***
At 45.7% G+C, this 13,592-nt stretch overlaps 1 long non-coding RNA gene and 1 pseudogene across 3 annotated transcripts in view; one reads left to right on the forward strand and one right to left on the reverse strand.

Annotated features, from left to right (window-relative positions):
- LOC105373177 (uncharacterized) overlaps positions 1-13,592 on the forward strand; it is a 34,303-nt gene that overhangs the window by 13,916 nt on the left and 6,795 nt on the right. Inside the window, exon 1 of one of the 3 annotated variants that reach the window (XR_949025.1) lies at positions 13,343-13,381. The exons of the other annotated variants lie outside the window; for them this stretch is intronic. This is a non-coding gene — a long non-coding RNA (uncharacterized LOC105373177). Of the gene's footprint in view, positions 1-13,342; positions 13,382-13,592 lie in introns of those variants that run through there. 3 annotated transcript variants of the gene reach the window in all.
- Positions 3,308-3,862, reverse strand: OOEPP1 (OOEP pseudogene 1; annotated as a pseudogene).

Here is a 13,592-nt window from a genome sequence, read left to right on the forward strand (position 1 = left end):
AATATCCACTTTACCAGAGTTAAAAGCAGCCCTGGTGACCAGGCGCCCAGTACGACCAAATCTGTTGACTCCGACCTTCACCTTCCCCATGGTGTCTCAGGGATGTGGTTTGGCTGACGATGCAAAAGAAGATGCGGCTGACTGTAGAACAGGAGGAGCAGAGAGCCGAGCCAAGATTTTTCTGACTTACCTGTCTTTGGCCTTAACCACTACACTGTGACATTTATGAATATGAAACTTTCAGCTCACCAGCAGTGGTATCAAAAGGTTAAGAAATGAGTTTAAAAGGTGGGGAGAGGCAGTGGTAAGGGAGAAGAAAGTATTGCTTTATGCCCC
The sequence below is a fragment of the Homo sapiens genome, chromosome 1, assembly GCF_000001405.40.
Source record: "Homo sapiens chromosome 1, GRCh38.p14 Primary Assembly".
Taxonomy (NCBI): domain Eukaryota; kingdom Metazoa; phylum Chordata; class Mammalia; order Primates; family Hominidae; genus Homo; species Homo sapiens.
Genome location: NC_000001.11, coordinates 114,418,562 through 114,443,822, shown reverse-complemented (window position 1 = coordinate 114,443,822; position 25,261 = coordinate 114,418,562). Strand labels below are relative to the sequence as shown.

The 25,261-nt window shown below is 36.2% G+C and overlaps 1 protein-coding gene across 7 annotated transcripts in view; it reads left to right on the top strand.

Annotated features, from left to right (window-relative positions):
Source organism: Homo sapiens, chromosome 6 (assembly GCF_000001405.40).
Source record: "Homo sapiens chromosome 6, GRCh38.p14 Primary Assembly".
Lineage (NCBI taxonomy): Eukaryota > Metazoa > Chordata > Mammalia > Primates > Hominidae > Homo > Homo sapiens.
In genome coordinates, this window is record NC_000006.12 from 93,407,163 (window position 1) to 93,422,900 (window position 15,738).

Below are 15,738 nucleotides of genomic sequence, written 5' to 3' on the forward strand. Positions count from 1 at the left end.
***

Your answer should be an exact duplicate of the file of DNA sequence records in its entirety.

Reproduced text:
At 45.7% G+C, this 13,592-nt stretch overlaps 1 long non-coding RNA gene and 1 pseudogene across 3 annotated transcripts in view; one reads left to right on the forward strand and one right to left on the reverse strand.

Annotated features, from left to right (window-relative positions):
- LOC105373177 (uncharacterized) overlaps positions 1-13,592 on the forward strand; it is a 34,303-nt gene that overhangs the window by 13,916 nt on the left and 6,795 nt on the right. Inside the window, exon 1 of one of the 3 annotated variants that reach the window (XR_949025.1) lies at positions 13,343-13,381. The exons of the other annotated variants lie outside the window; for them this stretch is intronic. This is a non-coding gene — a long non-coding RNA (uncharacterized LOC105373177). Of the gene's footprint in view, positions 1-13,342; positions 13,382-13,592 lie in introns of those variants that run through there. 3 annotated transcript variants of the gene reach the window in all.
- Positions 3,308-3,862, reverse strand: OOEPP1 (OOEP pseudogene 1; annotated as a pseudogene).

Here is a 13,592-nt window from a genome sequence, read left to right on the forward strand (position 1 = left end):
AATATCCACTTTACCAGAGTTAAAAGCAGCCCTGGTGACCAGGCGCCCAGTACGACCAAATCTGTTGACTCCGACCTTCACCTTCCCCATGGTGTCTCAGGGATGTGGTTTGGCTGACGATGCAAAAGAAGATGCGGCTGACTGTAGAACAGGAGGAGCAGAGAGCCGAGCCAAGATTTTTCTGACTTACCTGTCTTTGGCCTTAACCACTACACTGTGACATTTATGAATATGAAACTTTCAGCTCACCAGCAGTGGTATCAAAAGGTTAAGAAATGAGTTTAAAAGGTGGGGAGAGGCAGTGGTAAGGGAGAAGAAAGTATTGCTTTATGCCCC
The sequence below is a fragment of the Homo sapiens genome, chromosome 1, assembly GCF_000001405.40.
Source record: "Homo sapiens chromosome 1, GRCh38.p14 Primary Assembly".
Taxonomy (NCBI): domain Eukaryota; kingdom Metazoa; phylum Chordata; class Mammalia; order Primates; family Hominidae; genus Homo; species Homo sapiens.
Genome location: NC_000001.11, coordinates 114,418,562 through 114,443,822, shown reverse-complemented (window position 1 = coordinate 114,443,822; position 25,261 = coordinate 114,418,562). Strand labels below are relative to the sequence as shown.

The 25,261-nt window shown below is 36.2% G+C and overlaps 1 protein-coding gene across 7 annotated transcripts in view; it reads left to right on the top strand.

Annotated features, from left to right (window-relative positions):
Source organism: Homo sapiens, chromosome 6 (assembly GCF_000001405.40).
Source record: "Homo sapiens chromosome 6, GRCh38.p14 Primary Assembly".
Lineage (NCBI taxonomy): Eukaryota > Metazoa > Chordata > Mammalia > Primates > Hominidae > Homo > Homo sapiens.
In genome coordinates, this window is record NC_000006.12 from 93,407,163 (window position 1) to 93,422,900 (window position 15,738).

Below are 15,738 nucleotides of genomic sequence, written 5' to 3' on the forward strand. Positions count from 1 at the left end.